Many pupils think a heavy or fast-moving object has more force than a light or slow-moving one.

Forces and Motion

Misconception RESEARCH REVIEW

Furthermore, pupils may think that evidence for this is provided by the difference between high-speed and low-speed collisions, or between collisions of heavy objects versus collisions of light objects.

Resources to Address This

  • Adding mass to a moving system (11-16)

    Source - Practical physics/ Force and motion/ Momentum

    Drop an extra load onto a moving trolley

    View Resource
  • Episode 221: Elastic collisions (16-19)

    Source - TAP/ Mechanics/ Momentum

    This episode extends the idea of conservation of momentum to elastic collisions, in which, because KE is conserved, useful information can also be found by calculating the changes in KE of the colliding objects.

    View Resource

References

The following studies have documented this misconception:

  • Brown, D. E. () Students' Concept of Force: The Importance of Understanding Newton's Third Law. Physics Education 24 (6)

    353-357.

    Review sheet

  • Graham, T. and Berry, J. () Students' intuitive understanding of gravity. International Journal of Mathematical Education in Science and Technology, 24 (3),

    473-478.

    This study administered a questionnaire to a sample of 202 students in the UK between the ages of 16 and 18 from a range of city and rural comprehensive schools, private schools and sixth form colleges.
    Review sheet

  • Maloney, D. P. () Rule-governed physics: Some novice predictions. International Journal of Science Education, 7 (3),

    295-306.

    Review sheet

  • Watts, D. M. () A study of schoolchildren's alternative frameworks of the concept of force. International Journal of Science Education, 5 (2),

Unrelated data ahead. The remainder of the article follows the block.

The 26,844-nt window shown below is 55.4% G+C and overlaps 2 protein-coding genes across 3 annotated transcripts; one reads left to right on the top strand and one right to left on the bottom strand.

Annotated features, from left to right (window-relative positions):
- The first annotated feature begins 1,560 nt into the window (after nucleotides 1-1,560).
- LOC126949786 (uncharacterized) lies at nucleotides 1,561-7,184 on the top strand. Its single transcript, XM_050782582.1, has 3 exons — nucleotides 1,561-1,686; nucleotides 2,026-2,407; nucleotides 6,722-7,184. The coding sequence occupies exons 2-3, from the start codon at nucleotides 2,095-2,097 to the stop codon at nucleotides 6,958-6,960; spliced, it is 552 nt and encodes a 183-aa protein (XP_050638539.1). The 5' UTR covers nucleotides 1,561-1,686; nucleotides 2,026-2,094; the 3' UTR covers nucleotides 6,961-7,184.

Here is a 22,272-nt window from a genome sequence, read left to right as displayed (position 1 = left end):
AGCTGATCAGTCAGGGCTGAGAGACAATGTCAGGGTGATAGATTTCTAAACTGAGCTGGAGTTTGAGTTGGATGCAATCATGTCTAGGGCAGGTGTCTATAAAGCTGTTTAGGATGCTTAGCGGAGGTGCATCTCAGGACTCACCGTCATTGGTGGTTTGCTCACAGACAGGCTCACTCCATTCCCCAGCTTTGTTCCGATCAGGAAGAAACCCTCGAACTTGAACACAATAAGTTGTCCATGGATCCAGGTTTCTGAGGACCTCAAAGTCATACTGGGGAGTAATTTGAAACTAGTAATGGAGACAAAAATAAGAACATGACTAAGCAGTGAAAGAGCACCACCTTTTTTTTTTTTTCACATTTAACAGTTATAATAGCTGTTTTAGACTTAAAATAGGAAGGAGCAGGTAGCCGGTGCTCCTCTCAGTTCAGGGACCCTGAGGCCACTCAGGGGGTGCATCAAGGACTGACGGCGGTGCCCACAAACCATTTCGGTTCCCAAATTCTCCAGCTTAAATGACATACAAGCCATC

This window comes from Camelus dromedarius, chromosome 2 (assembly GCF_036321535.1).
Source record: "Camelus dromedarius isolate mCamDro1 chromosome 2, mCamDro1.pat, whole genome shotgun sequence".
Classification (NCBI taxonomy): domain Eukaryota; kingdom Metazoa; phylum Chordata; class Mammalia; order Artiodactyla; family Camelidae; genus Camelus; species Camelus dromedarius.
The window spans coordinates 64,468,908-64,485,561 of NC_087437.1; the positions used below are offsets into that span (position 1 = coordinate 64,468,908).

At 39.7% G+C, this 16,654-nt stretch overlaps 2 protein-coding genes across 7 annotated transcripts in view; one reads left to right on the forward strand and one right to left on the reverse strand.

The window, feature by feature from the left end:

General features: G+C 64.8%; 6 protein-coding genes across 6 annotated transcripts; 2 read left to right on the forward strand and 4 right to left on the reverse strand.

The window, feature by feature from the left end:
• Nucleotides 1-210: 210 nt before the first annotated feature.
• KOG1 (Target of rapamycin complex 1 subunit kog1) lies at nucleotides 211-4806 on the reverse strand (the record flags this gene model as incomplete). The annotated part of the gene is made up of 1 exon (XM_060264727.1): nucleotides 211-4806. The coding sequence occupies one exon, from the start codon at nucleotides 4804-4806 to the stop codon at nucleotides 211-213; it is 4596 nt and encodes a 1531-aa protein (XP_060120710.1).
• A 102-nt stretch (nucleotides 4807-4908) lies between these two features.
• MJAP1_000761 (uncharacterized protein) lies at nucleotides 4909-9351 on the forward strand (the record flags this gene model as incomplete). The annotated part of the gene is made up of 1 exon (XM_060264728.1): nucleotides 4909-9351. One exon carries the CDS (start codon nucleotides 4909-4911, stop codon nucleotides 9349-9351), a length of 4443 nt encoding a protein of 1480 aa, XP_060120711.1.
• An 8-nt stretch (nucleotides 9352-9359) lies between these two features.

217-230.

    This study used an interview approach to identify the conceptions of force of 12 students aged 11-17. Students were drawn from a range of schools in the Greater London area, from both junior science classes and advanced-level physics classes.
    Review sheet

  • Osborne, R. () "Building on Children's Intuitive Ideas" in R. Osborne & P. Freyberg (Eds.), Learning in Science. Heinemann, Auckland.

    41-51.

    Review sheet

  • Twigger, D.; Byard, M.; Driver, R.; Draper, S.; Hartley, R.; Hennessy, S.; Mohamed, R.; O'Mally, C.; O'Shea, T. and Scanlon, E. () The conception of force and motion of students aged between 10 and 15 years: an interview study designed to guide instruction. International Journal of Science Education, 16 (2),

    215-229.

    This study catalogued the responses of 36 students (16 girls and 20 boys) to 7 tasks on an example of motion in a particular context (e.g. kicking a pebble, a falling parachutist, and throwing a ball). The interviews lasted 1 hour and students participated in pairs, in order to encourage discussion. Students were also asked to give individual responses.
    Review sheet

  • Bliss, J.; Ogborn, J. and Whitelock, D. () Secondary school pupils' commonsense theories of motion. International Journal of Science Education, 11 (3),

    263-272.

    This study aimed to expose and empirically test the 'commonsense theory of motion' developed by Jon Ogborn in a sample of 29 students aged 11-18 from two English comprehensive schools. Participants understanding of motion was tested by asking them to describe and explain a sequence of 'comics' depicting physical situations.
    Review sheet

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